142. Velayati, A.A.; Farnia, P.; Masjedi, M.R. The totally drug resistant tuberculosis (TDR-TB). Int. J. Clin. Exp. Med. 2013, 6, 307–309. [Google Scholar] [PubMed]
  143. Parida, S.K.; Axelsson-Robertson, R.; Rao, M.V.; Singh, N.; Master, I.; Lutckii, A.; Keshavjee, S.; Andersson, J.; Zumla, A.; Maeurer, M. Totally drug-resistant tuberculosis and adjunct therapies (Review). J. Intern. Med. 2015, 277, 388–405. [Google Scholar] [CrossRef] [PubMed]
  144. Liu, Z.; Wang, W.; Zhu, Y.; Gong, Q.; Yu, W.; Lu, X. Antibiotics at subinhibitory concentrations improve the quorum sensing behavior of Chromobacterium violaceum. FEMS Microbiol. Lett. 2013, 341, 37–44. [Google Scholar] [CrossRef] [PubMed]
  145. Subhadra, B.; Oh, M.H.; Choi, C.H. Quorum sensing in Acinetobacter: With special emphasis on antibiotic resistance, biofilm formation and quorum quenching. AIMS Microbiol. 2016, 2, 27–41. [Google Scholar]
  146. Anderson, G.G.; O’Toole, G.A. Innate and Induced Resistance Mechanisms of Bacterial Biofilms. Curr. Top. Microbiol. Immunol. 2008, 322, 85–105. [Google Scholar] [PubMed]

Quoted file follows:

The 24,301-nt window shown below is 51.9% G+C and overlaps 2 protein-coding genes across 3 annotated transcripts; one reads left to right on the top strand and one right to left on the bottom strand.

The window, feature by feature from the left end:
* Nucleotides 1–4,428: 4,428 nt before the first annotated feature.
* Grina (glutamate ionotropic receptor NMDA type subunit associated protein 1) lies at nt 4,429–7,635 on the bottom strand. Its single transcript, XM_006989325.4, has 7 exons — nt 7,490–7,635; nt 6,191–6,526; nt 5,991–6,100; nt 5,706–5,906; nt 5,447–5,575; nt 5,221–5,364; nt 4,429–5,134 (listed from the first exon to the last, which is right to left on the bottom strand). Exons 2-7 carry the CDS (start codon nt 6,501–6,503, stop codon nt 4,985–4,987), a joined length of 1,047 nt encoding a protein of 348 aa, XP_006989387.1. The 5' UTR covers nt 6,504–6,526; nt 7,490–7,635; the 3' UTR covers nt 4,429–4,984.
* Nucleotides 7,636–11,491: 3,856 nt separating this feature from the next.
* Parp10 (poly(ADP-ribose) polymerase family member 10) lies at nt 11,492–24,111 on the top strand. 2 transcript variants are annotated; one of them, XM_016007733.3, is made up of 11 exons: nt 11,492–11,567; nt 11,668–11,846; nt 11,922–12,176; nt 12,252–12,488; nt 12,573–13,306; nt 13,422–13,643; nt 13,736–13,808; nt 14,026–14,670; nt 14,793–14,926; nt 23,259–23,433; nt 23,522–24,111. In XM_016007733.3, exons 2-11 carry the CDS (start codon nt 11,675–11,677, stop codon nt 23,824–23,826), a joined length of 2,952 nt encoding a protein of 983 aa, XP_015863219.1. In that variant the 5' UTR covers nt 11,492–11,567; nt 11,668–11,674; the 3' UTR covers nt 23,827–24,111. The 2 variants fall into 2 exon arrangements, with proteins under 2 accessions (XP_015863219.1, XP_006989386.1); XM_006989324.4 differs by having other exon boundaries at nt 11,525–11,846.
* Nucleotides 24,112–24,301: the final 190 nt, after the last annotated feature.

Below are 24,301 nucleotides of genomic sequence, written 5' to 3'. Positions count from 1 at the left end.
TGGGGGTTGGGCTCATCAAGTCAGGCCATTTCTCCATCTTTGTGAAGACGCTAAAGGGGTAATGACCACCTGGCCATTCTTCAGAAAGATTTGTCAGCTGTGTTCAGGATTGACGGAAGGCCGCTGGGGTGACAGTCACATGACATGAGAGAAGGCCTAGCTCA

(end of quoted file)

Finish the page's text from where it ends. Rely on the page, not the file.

147. Andersson, D.I.; Hughes, D. Microbiological effects of sublethal levels of antibiotics. Nat. Rev. Microbiol. 2014, 12, 465–478. [Google Scholar] [CrossRef] [PubMed]
  148. Stewart, P.S.; Costerton, J.W. Antibiotic resistance of bacteria in biofilms. Lancet 2001, 358, 135–138. [Google Scholar] [CrossRef]
  149. Anderl, J.N.; Franklin, M.J.; Stewart, P.S. Role of antibiotic penetration limitation in Klebsiella pneumoniae biofilm resistance to ampicillin and ciprofloxacin. Antimicrob. Agents Chemother. 2000, 44, 1818–1824. [Google Scholar] [CrossRef] [PubMed]
  150. Røder, H.L.; Sørensen, S.J.; Burmølle, M. Studying bacterial multispecies biofilms: Where to start? Trends Microbiol. 2016, 24, 503–513. [Google Scholar] [CrossRef] [PubMed]
  151. Weitao, T. Multicellularity of a unicellular organism in response to DNA replication stress. Res. Microbiol. 2009, 160, 87–88. [Google Scholar] [CrossRef] [PubMed]
  152. Kostakioti, M.; Hadjifrangiskou, M.; Hultgren, S.J. Bacterial biofilms: development, dispersal, and therapeutic strategies in the dawn of the post antibiotic era. Cold Spring Harbor Perspect. Med. 2013, 3, a010306. [Google Scholar] [CrossRef] [PubMed]
  153. Mulcahy, L.R.; Isabella, V.M.; Lewis, K. Pseudomonas aeruginosa biofilms in disease. Microb. Ecol. 2014, 68, 1–12. [Google Scholar] [CrossRef] [PubMed]
  154. Singh, R.; Ray, P. Quorum sensing-mediated regulation of staphylococcal virulence and antibiotic resistance. Future Microbiol. 2014, 9, 669–681. [Google Scholar] [CrossRef] [PubMed]